Destroying a wasp nest only takes a single visit with a guarantee that the nest will no longer be active. A nest will not be re-used once the queen has been destroyed.
The treated nest should be left in situ so that any wasps that were out foraging become contaminated by it on their return. If it was removed immediately then the returning wasps would attempt to rebuild the nest in the same location. Other wasps will not colonise a treated nest.
Life cycle of a wasp
The queen wasp comes out of hibernation from March when the weather becomes more consistently warm. She will then build a small nest, start laying her eggs and forage for food such as greenfly, caterpillars and other small insects.
Through the early part of the summer the worker wasps take over nest building, using chewed wood from fences or trees. The queen wasp releases pheromones to control the workers and tell them what to do. However, this stops during August and she loses control of the nest. The worker wasps then have no purpose and this is when they are particularly interested in your sweet drinks and food and become a nuisance! This usually lasts until the first major frost. The last worker wasps become fertile and leave the nest to hibernate for the following season, thereby becoming next season’s queen wasps.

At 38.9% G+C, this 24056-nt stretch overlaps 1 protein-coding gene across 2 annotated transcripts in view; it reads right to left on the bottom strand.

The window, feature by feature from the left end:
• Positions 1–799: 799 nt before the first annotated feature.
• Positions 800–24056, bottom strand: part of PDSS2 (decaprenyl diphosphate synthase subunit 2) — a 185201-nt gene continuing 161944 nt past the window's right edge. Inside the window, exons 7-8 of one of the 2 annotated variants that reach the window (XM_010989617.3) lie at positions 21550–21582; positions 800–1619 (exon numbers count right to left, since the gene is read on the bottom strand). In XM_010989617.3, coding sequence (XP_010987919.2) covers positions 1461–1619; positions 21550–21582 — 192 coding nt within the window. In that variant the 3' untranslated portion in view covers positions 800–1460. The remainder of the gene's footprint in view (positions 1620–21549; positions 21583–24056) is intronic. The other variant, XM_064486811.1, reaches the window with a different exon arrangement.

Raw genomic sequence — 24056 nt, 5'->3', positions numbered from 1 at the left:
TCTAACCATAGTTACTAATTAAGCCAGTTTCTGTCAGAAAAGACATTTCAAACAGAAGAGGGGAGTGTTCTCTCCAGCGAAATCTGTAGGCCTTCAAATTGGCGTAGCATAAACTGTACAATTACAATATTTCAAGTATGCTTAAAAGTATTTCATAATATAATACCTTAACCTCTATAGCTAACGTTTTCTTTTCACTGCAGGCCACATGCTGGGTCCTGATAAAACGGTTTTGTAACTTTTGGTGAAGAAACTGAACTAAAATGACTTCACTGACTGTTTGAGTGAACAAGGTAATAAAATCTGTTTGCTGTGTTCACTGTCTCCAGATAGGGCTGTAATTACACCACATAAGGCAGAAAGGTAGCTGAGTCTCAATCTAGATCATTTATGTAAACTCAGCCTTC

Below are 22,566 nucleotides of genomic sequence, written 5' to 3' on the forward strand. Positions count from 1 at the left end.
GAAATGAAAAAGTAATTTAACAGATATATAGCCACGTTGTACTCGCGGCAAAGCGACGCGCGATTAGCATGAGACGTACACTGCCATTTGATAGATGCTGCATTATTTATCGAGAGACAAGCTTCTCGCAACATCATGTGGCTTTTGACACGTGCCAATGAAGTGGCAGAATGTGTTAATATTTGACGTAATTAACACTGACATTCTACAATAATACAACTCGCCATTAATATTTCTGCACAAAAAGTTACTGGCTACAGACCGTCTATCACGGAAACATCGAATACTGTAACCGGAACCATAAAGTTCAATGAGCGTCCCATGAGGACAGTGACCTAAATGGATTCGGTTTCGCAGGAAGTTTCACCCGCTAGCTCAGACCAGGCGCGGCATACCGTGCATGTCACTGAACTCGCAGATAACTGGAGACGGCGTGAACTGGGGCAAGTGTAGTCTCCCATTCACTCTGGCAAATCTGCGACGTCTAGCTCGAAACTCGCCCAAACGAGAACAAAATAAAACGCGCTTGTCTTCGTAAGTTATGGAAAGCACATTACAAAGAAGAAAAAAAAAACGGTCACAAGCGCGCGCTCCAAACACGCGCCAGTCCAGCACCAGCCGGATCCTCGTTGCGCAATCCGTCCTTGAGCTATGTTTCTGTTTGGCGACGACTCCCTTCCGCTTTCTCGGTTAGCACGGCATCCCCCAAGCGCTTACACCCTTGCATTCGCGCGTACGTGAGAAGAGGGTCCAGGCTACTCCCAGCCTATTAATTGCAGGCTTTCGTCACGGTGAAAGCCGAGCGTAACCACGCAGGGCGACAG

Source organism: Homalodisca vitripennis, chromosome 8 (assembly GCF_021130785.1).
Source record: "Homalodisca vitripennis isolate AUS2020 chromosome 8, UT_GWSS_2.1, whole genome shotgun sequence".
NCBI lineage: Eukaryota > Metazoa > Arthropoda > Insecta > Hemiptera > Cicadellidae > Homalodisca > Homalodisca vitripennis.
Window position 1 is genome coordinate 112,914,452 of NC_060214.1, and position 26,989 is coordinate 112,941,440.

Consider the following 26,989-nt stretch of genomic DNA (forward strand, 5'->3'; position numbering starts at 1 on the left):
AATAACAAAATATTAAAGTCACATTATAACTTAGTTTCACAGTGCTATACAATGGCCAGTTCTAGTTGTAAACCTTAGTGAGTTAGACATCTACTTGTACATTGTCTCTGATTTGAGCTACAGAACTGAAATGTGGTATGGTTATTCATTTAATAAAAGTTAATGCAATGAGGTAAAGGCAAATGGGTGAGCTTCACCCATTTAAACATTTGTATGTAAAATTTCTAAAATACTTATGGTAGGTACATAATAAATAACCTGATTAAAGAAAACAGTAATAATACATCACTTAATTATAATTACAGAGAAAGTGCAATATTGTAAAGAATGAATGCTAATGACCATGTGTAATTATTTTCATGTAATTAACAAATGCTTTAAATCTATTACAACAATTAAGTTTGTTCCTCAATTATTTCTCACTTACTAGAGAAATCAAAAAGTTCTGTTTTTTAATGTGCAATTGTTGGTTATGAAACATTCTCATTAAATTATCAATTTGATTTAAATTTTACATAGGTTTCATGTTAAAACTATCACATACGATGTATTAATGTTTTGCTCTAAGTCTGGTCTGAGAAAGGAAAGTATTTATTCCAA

Why do we destroy the nest during Wasp Removal?
If a wasp nest is allowed to go through the full life cycle, the queen will produce up to 100 fertile wasps which become the next season’s queens. These new queens will each set up a new colony the following spring.
By August, there might be up to 10,000 worker wasps inside. Wasp stings are unpleasant and can cause severe allergic reactions in some people.
In August wasps can cause a lot of damage to fruit stocks and cause disruption to businesses such as food establishments. They can also cause significant damage to property, chewing through materials for their nest.
You know you've got a wasp nest when your fence falls down!
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